Data analysts can earn around $46,000 on the low end and over $88,000 on the high end. Data scientists earn approximately $69,000 on the low end and well over $130,000 on the high end.

What Kind of Jobs Can Each Get?

According to, the following positions use data analytics:

  • Data Analyst
  • Business Intelligence Analyst
  • Quantitative Analyst
  • Data Analytics Consultant
  • Operations Analyst
  • Marketing Analyst
  • IT Systems Analyst
  • Project Manager

This article gives examples of data scientist careers, such as:

  • Data Scientist
  • Machine Learning Scientist
  • Machine Learning Engineer
  • Enterprise Architect
  • Applications Architect
  • Infrastructure Architect
  • Data Architect
  • Business Intelligence (BI) Developer

Data Analyst vs Data Scientist: Similarities and Differences in a Nutshell

We’ve discussed the vast majority of similarities and differences between data analysts and data scientists above. Here's a head-to-head comparison to help make it easier for you to remember.

Data Analyst

Data Scientist

Part of the data science lifecycle where a chunk of data is given to the data analyst to give a solution to a specific problem.

Manages the entire business process from defining the problem to making fast and accurate predictions and business decisions.

Explores and analyzes data from a single source (though some analysts may also use secondary sources)

Explores data obtained from various unrelated sources and examines them

Performs day-to-day analyses of data to arrive at trends and patterns

Performs predictions based on various chunks of data obtained over a period of time

Finds answers to the business problems posed by the business team using the problem statement as a reference

Formulates questions and problems relevant to the business and finds solutions using data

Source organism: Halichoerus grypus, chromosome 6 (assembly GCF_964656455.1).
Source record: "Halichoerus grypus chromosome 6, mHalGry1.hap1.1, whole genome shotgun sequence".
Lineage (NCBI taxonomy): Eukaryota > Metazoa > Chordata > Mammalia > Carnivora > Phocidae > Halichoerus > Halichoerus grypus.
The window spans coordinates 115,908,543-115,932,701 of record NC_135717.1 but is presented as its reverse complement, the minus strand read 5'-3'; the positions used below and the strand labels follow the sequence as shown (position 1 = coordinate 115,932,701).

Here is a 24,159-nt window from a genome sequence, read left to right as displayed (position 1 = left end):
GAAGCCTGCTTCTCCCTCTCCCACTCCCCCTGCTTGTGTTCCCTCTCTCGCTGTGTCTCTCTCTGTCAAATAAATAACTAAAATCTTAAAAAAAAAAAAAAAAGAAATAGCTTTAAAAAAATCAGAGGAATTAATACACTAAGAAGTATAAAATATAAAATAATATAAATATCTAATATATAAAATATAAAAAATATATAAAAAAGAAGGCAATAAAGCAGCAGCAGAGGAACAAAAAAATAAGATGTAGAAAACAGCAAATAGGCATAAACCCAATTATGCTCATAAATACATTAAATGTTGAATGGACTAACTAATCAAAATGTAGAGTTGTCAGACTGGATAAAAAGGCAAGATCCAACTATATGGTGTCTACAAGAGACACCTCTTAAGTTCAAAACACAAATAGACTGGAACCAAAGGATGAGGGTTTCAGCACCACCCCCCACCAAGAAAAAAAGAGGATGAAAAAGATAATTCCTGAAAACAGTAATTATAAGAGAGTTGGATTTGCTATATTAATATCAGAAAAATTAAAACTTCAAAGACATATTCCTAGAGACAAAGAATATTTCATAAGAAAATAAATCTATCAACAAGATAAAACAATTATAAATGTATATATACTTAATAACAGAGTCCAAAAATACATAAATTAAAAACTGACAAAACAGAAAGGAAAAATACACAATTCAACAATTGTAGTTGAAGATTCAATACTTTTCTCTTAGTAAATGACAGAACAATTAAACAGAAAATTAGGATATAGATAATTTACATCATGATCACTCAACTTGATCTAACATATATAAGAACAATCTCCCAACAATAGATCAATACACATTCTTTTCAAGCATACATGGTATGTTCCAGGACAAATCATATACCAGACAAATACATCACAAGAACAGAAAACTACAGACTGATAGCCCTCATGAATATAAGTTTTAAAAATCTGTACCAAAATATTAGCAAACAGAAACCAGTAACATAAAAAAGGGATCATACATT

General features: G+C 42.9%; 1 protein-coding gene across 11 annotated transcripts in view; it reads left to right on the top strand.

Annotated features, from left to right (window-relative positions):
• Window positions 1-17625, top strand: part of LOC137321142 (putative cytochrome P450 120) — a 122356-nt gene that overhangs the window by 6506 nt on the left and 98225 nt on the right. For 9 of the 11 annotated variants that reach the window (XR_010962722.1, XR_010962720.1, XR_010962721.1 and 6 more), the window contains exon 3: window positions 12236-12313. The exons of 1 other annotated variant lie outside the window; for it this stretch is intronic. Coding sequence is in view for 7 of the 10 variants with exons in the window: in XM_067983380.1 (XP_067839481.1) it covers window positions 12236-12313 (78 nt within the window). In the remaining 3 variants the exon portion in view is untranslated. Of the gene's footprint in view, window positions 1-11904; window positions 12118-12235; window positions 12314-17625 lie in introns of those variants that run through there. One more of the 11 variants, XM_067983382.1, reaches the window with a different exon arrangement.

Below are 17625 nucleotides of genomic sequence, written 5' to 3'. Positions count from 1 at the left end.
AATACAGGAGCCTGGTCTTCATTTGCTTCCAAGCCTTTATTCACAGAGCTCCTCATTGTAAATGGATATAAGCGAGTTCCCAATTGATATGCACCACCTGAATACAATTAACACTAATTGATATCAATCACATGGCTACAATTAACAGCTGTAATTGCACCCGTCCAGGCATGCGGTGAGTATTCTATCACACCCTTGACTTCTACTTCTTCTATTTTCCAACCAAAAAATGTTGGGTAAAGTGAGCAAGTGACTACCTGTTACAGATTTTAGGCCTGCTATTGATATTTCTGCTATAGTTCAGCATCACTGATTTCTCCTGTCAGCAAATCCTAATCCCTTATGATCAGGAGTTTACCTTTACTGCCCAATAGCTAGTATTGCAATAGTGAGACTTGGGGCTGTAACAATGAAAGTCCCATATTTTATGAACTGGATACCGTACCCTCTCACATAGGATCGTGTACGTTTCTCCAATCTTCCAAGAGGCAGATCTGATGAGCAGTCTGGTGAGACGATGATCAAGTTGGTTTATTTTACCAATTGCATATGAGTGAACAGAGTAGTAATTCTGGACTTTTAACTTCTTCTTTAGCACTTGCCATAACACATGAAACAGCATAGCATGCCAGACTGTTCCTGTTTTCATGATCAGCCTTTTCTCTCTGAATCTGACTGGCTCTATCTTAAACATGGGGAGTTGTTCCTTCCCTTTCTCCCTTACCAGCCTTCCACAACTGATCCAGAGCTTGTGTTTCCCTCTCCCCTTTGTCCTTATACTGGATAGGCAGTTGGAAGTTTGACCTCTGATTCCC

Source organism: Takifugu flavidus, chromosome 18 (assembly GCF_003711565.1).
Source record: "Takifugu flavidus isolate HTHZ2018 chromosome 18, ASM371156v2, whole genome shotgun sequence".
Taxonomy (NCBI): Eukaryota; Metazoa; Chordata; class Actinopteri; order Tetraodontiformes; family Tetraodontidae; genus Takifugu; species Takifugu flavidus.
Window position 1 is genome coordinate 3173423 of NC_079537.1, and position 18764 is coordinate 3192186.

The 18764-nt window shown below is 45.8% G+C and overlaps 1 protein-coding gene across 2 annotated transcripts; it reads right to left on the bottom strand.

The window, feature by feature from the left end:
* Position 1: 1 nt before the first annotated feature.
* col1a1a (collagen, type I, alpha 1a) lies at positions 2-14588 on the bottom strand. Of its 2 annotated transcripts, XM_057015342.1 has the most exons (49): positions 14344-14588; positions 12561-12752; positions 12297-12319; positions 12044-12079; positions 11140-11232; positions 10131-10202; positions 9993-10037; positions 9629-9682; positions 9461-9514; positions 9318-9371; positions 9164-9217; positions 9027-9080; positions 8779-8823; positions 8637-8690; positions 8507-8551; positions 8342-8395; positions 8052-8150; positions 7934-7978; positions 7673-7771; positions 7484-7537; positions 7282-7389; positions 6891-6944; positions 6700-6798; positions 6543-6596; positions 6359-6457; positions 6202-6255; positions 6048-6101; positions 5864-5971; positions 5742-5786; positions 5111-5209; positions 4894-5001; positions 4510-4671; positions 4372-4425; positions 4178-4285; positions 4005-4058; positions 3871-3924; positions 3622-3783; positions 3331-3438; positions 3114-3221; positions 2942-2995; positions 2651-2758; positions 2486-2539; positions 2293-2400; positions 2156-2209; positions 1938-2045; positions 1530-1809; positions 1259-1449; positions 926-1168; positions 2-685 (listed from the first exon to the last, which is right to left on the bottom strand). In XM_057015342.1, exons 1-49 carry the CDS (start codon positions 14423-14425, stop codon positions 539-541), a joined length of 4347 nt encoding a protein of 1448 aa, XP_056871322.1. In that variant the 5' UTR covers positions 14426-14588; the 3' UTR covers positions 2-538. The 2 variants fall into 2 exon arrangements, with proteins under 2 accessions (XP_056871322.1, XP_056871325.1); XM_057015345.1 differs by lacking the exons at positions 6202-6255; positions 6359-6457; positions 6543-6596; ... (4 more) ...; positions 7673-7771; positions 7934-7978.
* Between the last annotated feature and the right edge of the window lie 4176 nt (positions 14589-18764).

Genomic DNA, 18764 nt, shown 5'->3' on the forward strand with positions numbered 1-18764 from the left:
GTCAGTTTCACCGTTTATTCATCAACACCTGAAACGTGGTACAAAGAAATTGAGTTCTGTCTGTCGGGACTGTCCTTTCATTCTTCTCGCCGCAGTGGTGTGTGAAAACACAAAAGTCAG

Works on SQL, BI tools, or statistical tools to analyze and prepare data

Works on SQL to get the data, cleans it, performs munging (bringing data into correct format) and extracts information from data

Not required to know about statistical models or machine learning and advanced programming levels

Must know about machine learning and creating/training ML models as well as testing them for efficiency

Doesn’t need to transform or create a roadmap with the data

Needs strong data visualization abilities and knowledge to convert data into business stories or use cases

Needs to have in-depth knowledge of SQL and analytics

Must know SQL features but not as deep as a data analyst. Check out the SQL features needed by data scientists here

Requires high skills for decision-making based on statistics and analytical tools.

Requires deep knowledge of machine learning tools like Bayesian, clustering, etc

Knows ETL tools and tools and components of data architecture

Has in-depth knowledge of predictive analysis, correlation, data mining, and statistics

Needs a basic understanding of Hadoop, SQL, Python, Java, etc

Possesses detailed knowledge of Hadoop or Spark-based analytics such as MapReduce, Hive, etc Similarly follow good coding practices for developing scripts in Python, Java, and SQL

Tips for Choosing Between Data Analyst or Data Scientist

Even if you now have a firmer grasp of the similarities and differences between data scientist vs data analyst and can identify the roles and responsibilities of each, you may still need help to choose between the two. The quick tips below might help make choosing between data scientist vs analyst easier.

1. Look at yourself and your background

Although data analysts and data scientists are similar to a degree, they differ in many ways. Two of the primary differences between them are education and work experience.

It’s worth noting that although neither role requires a degree, some companies may feel more inclined to hire those who they feel have the relevant education for the positions. Potential employers may also consider those who have finished relevant courses and bootcamps, even without a degree.

Data analysts tend to seek an education in or have strengths in STEM (science, technology, engineering, and math) fields. As such, analysts may have bachelor’s degrees in related fields. Others may even have advanced degrees relating to analytics. Beyond their educational background, analysts may also pursue knowledge and learn skills in math and science, databases, programming, predictive analysis, and data modeling.